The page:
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|Farming & Gardening In Thailand Tips on how to achieve a beautiful tropical garden. How to grow those orchids, deter pests from your Fruit and Vegetables, or growing your own Thai Spices & Herbs. Feel free to post your pictures and stories about Thai National parks, or any questions you may have about your pets and animals or even Thai Snakes.|
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|28-09-2009, 01:13 AM||#5 (permalink)|
Foliage plants are very difficult to identify. My first guess would be Dieffenbachia... Dieffenbachia macrophylia?
But whatever it is, looking at your pictures, it desperately wants more room to grow, as those roots are already popping up from the soil. It's screaming for a bigger pot and some fresh soil should do, or when potting directly into the soil i would make sure it's fast draining, very loose and well aerated soil that can be kept damp but not soggy. If you find the roots have attached itself strongly to the sides of the pot, stop pulling as you will damage it roots. Dig an over-sized hole and lower it inclusive the old pot. Take a hammer and gently smash the terracotta up, like you would do with an boiled egg before peeling. (you'd better not use a hammer there!) Remove as much pieces as you can without severing any roots. Add soil and nobody will know!
Maybe there's somebody around here to identify it properly, but if no one else answers, I would treat it as if it were a Dieffenbachia, i.e:
Water: Water regularly and deeply but allow the soil to dry between waterings. Water less frequently in the cold season.
Soil: A rich but well-draining soil is best. Add a bit of pumice or small stones to your potting soil to improve the drainage and make sure you have holes in the bottom of your pots!
Light: Dieffenbachia will not do well in direct sun and their colors will fade if they are in intensely bright light. The best spot is a med/bright indirect spot. They will do okay in a low light situation for a while but eventually they will grow long and spindly as they stretch toward a distant light source.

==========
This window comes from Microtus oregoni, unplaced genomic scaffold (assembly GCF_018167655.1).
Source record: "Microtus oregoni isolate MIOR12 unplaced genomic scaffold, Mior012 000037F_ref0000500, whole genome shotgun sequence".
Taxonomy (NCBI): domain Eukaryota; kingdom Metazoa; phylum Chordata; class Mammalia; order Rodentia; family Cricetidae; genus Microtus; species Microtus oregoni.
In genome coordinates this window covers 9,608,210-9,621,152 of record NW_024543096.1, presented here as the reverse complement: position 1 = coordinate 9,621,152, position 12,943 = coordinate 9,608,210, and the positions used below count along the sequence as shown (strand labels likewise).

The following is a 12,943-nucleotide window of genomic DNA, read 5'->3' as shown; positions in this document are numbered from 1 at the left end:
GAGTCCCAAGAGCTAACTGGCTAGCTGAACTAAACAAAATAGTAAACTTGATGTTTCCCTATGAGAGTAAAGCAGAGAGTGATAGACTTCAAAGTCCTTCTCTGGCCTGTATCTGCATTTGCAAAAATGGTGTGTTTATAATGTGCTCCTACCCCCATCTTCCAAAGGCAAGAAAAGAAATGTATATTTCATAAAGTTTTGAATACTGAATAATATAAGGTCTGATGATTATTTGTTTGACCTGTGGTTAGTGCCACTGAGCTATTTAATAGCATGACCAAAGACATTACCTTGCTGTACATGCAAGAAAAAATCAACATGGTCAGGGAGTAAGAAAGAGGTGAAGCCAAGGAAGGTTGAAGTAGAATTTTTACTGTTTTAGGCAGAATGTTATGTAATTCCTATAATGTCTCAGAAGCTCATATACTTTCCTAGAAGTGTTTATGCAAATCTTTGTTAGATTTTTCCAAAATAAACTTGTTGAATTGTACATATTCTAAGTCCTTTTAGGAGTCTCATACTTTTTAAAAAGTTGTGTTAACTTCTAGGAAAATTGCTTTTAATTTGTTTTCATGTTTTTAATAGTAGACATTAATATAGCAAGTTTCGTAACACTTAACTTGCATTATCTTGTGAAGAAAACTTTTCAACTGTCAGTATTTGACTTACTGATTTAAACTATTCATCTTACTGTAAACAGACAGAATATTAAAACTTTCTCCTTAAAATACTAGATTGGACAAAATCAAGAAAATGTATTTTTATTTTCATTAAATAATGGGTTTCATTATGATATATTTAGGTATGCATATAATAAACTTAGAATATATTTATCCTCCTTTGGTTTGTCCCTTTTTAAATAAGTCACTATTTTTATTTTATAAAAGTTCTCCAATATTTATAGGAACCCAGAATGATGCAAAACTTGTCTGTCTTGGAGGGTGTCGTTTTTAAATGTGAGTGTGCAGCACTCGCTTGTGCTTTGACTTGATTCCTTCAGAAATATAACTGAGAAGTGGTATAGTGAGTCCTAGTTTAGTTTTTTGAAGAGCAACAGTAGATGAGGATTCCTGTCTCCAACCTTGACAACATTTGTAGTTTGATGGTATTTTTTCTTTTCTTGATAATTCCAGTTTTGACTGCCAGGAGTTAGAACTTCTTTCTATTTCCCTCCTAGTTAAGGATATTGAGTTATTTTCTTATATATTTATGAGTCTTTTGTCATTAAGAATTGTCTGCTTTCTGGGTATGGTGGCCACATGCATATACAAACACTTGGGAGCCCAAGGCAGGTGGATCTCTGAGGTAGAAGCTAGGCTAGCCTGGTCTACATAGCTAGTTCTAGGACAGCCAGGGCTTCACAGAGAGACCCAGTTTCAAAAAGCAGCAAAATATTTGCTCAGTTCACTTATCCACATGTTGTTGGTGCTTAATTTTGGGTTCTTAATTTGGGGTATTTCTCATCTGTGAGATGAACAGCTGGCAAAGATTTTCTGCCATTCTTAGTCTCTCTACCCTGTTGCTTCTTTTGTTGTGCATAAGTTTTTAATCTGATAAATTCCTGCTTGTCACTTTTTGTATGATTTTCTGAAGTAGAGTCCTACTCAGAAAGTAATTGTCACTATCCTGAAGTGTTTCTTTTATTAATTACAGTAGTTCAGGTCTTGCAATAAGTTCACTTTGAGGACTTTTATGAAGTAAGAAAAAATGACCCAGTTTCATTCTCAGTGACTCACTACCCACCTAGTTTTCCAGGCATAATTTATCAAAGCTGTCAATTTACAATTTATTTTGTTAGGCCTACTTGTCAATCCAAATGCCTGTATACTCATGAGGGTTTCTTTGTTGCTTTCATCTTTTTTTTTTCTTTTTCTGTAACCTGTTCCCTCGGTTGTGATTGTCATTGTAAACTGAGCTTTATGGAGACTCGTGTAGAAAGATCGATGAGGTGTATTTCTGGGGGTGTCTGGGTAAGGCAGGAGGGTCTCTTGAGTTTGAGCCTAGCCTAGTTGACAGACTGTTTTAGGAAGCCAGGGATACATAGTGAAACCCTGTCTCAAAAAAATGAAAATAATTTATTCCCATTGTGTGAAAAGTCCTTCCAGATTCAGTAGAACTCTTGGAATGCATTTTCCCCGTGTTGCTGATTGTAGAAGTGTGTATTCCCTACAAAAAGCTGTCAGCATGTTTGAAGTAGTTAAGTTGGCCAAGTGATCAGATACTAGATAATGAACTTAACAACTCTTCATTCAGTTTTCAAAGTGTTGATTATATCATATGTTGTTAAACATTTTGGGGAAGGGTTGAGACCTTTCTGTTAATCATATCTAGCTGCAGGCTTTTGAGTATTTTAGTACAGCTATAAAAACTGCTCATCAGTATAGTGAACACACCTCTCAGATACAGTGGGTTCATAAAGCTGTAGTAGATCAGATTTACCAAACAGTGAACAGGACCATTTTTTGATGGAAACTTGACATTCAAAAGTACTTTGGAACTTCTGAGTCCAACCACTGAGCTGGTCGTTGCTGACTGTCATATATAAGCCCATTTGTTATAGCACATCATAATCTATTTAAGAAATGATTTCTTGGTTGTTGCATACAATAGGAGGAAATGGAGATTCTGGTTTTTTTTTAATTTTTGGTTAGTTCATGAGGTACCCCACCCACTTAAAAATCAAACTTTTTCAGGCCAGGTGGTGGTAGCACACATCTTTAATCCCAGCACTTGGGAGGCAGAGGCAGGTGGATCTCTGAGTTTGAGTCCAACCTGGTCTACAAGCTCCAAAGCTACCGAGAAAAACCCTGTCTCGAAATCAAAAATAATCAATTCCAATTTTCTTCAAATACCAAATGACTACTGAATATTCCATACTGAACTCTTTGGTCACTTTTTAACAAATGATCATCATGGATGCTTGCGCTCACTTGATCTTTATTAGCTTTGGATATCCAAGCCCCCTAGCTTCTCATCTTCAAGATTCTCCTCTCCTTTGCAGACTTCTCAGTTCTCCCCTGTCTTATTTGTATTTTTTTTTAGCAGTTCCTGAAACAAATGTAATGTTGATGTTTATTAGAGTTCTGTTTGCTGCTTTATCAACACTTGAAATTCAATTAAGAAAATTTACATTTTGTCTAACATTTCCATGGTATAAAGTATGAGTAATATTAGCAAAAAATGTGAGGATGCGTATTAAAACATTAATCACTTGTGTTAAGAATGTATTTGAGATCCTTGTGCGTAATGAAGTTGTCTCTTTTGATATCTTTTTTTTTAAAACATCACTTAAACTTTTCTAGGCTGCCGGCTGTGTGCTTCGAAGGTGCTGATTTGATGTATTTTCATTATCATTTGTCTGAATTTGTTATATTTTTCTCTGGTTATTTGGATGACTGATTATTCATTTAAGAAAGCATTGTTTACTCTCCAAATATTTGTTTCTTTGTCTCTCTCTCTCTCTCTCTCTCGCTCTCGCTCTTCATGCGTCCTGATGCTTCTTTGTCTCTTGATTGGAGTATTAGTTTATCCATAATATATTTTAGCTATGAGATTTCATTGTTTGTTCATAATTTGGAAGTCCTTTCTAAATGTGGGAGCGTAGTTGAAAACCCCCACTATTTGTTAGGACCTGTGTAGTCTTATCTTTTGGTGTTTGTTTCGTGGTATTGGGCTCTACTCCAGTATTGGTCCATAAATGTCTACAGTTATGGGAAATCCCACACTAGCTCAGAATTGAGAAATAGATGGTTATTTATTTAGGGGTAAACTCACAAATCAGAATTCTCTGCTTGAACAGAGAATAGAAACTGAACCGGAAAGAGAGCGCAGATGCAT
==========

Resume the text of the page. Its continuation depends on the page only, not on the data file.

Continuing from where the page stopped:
Ideal Temperature: Average to warm conditions. Dieffenbachia lose their lower leaves more readily under 'cold' conditions. The cooler the temperatures the less you will probably have to water so pay attention.
Humidity: Humidity is a good thing for Dieffenbachia as it is for most tropicals. They’re native to tropical America (Costa Rica and Colombia for example) as well as the West Indies - very muggy places! Mist the foliage often, place on a pebble tray or both.
Maintenance: If the plant becomes too tall or leggy some cutting back may be in order. Also, dieffenbachia can grow pretty fast in the right conditions so annual or bi-annual up potting in the spring may be in order. Check the roots every spring to see how much room they have.
Pests and Diseases: They may get scale or spider mites but are not especially prone to infestations. Stem and root rot may occur with poor drainage or over-watering especially if temperatures are low.
Last but not least: If it's a Diffenbachia, beware! The common name of Dieffenbachia is “dumb cane” and refers to the toxic sap of the plant which contains calcium oxalate crystals which can cause painful and dangerous swelling of the mouth and throat. So KEEP DIEFFENBACHIA OUT OF THE REACH OF CHILDREN, PETS, and anyone else who thinks eating houseplants is a good idea. And wash your hands after you play with or prune your plant.
|28-09-2009, 02:02 AM||#6 (permalink)|
Last Online: 01-02-2014 09:25 PM
Join Date: Nov 2007
Looks like a Dieffenbachia to me, guys grow them in the office. The stem is not too strong, and these things usually end up tied to broom handles and such to keep them from collapsing. they got one to grow to about 5 metres tall before they cut it up and repotted it into about a dozen new ones.
|28-09-2009, 02:29 AM||#7 (permalink)|
Last Online: 08-09-2010 03:48 PM
Join Date: Mar 2006
Location: Runcorn, Cheshire, UK formerly Epsom Surrey.
I think the one pictured is the dieffenbachia amonea
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